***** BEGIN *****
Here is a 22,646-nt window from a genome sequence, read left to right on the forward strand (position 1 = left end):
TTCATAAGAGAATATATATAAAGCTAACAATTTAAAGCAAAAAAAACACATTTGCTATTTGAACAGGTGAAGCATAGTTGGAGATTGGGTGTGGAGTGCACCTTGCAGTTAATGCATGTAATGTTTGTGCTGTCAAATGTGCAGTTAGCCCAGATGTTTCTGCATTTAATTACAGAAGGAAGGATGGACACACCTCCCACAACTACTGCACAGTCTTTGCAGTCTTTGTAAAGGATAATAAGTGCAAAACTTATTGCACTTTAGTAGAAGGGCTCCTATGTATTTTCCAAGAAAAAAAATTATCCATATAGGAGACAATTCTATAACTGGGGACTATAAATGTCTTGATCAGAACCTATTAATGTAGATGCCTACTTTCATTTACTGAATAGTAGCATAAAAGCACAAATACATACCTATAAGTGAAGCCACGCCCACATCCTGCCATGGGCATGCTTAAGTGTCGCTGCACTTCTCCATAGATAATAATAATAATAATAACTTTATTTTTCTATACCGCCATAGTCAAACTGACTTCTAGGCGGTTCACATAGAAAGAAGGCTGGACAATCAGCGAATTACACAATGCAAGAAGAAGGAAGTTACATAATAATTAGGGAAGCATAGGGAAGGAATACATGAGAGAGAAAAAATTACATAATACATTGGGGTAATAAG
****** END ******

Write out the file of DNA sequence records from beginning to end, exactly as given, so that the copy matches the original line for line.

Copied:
Here is a 22,646-nt window from a genome sequence, read left to right on the forward strand (position 1 = left end):
TTCATAAGAGAATATATATAAAGCTAACAATTTAAAGCAAAAAAAACACATTTGCTATTTGAACAGGTGAAGCATAGTTGGAGATTGGGTGTGGAGTGCACCTTGCAGTTAATGCATGTAATGTTTGTGCTGTCAAATGTGCAGTTAGCCCAGATGTTTCTGCATTTAATTACAGAAGGAAGGATGGACACACCTCCCACAACTACTGCACAGTCTTTGCAGTCTTTGTAAAGGATAATAAGTGCAAAACTTATTGCACTTTAGTAGAAGGGCTCCTATGTATTTTCCAAGAAAAAAAATTATCCATATAGGAGACAATTCTATAACTGGGGACTATAAATGTCTTGATCAGAACCTATTAATGTAGATGCCTACTTTCATTTACTGAATAGTAGCATAAAAGCACAAATACATACCTATAAGTGAAGCCACGCCCACATCCTGCCATGGGCATGCTTAAGTGTCGCTGCACTTCTCCATAGATAATAATAATAATAATAACTTTATTTTTCTATACCGCCATAGTCAAACTGACTTCTAGGCGGTTCACATAGAAAGAAGGCTGGACAATCAGCGAATTACACAATGCAAGAAGAAGGAAGTTACATAATAATTAGGGAAGCATAGGGAAGGAATACATGAGAGAGAAAAAATTACATAATACATTGGGGTAATAAG